Paul R Price, a climate research fellow at Dublin City University, is concerned that society continues to be trapped in inaction rather than climate action.
Paul R Price’s first degree was in geology, which he was awarded from Carleton University in Ottawa, Canada. But it was another 27 years before he returned to education for a master’s in sustainable development, graduating from Dublin Institute of Technology with first-class honours in 2013.
In the interim, Price had spent more than two decades working as a professional carpenter. He even started a quarterly journal of traditional carpentry.
Price has returned to his specialist craft since his master’s but he also began doing volunteer science and policy research around the climate crisis. It was through this that he began working with Prof Barry McMullin at Dublin City University (DCU).
Price and McMullin are now working on a series of climate research projects funded by the Environmental Protection Agency (EPA). Their particular focus is climate mitigation and the transition to a low-carbon society.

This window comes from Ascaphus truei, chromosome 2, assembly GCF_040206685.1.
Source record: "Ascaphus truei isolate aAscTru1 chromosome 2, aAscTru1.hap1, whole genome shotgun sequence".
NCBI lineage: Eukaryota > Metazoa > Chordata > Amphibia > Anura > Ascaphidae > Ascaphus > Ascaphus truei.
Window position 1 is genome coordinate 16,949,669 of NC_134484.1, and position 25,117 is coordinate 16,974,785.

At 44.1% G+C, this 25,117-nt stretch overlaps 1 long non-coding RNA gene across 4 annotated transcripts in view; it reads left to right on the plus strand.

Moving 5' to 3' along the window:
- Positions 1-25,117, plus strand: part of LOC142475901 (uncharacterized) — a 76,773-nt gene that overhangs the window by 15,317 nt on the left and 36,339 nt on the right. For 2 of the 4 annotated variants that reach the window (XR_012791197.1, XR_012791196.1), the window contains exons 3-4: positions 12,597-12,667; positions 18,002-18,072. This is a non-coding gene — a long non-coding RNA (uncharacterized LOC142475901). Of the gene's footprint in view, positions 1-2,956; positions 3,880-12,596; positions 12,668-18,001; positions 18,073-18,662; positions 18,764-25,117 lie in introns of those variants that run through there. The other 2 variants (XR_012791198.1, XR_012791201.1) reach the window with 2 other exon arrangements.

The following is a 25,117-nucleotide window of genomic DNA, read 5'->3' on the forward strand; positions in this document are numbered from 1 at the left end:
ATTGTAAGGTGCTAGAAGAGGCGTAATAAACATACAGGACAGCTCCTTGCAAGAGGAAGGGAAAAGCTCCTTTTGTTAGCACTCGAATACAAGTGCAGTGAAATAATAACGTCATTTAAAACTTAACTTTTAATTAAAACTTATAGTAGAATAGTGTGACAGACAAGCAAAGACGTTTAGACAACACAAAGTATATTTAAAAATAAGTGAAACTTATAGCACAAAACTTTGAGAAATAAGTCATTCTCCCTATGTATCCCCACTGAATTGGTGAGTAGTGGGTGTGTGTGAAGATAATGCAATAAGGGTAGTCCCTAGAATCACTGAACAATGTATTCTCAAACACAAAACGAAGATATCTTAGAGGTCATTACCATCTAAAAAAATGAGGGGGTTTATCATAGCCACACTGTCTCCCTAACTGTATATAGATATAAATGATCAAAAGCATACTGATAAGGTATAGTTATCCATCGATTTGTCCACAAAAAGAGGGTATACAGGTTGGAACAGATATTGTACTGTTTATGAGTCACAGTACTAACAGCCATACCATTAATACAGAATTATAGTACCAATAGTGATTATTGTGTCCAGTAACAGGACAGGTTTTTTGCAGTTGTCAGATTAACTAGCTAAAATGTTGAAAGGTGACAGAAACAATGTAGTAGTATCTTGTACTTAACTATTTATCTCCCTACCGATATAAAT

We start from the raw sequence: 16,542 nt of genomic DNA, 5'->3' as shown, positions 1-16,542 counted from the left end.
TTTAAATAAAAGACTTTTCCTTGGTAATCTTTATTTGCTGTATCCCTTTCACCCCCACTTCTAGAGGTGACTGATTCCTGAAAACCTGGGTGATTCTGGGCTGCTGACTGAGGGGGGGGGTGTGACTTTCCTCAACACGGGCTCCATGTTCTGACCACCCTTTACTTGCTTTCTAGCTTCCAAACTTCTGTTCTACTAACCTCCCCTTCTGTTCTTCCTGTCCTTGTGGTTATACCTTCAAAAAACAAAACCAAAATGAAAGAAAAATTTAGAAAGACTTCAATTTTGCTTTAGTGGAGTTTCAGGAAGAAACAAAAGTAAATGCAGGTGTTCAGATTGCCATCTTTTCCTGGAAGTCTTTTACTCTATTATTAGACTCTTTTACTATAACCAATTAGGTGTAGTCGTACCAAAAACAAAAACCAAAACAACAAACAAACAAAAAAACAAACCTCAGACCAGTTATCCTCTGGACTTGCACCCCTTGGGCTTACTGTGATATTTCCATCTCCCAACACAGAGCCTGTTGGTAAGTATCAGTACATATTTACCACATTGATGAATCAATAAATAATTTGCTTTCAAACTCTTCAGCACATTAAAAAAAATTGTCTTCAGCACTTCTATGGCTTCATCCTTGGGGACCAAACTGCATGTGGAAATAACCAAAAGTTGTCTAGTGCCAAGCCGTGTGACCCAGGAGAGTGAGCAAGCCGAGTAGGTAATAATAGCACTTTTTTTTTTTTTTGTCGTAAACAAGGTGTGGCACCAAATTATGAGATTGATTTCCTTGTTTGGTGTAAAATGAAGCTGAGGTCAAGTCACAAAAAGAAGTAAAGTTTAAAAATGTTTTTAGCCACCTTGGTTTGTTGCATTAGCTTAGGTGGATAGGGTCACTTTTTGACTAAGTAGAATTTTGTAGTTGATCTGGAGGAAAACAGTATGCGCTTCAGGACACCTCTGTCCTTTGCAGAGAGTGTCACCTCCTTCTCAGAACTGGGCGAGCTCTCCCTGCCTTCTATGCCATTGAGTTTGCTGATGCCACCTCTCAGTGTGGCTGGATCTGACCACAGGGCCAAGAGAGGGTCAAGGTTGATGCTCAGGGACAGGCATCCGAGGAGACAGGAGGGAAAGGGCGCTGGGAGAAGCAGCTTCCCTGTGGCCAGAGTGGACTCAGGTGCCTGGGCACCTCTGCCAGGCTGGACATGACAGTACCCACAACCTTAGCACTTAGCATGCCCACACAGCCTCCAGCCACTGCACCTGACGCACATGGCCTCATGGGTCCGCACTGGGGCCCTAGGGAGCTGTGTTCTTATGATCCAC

‘The world is going bankrupt even while businesses are making short-term profits’
– PAUL R PRICE
What inspired you to become a researcher?
In my first job in construction in Toronto, I was an unskilled labourer but I quickly realised my employers needed a carpenter. So I bought books on carpentry and researched my way to building stairs and better pay.
During my master’s, a lecturer threw doubt on climate change science and scientists. Going to the library immediately after the lecture was a shock. Belatedly, I woke up to the escalating urgency required to increase climate understanding and the need for all of us to help in acting commensurately in whatever way we can. Reading the science for those few hours changed my world view entirely. Researching climate change suddenly became important, initially just for my own understanding, only later more seriously.
What research are you currently working on?
Following on from two projects modelling and assessing climate mitigation options for Ireland, I was recently awarded a two-year Carbon Budget Research Fellowship with Ireland’s independent Climate Change Advisory Council (CCAC). It’s funded by EPA Research and my fellowship research at Dublin City University is supervised by Prof Barry McMullin and Dr Aideen O’Dochartaigh.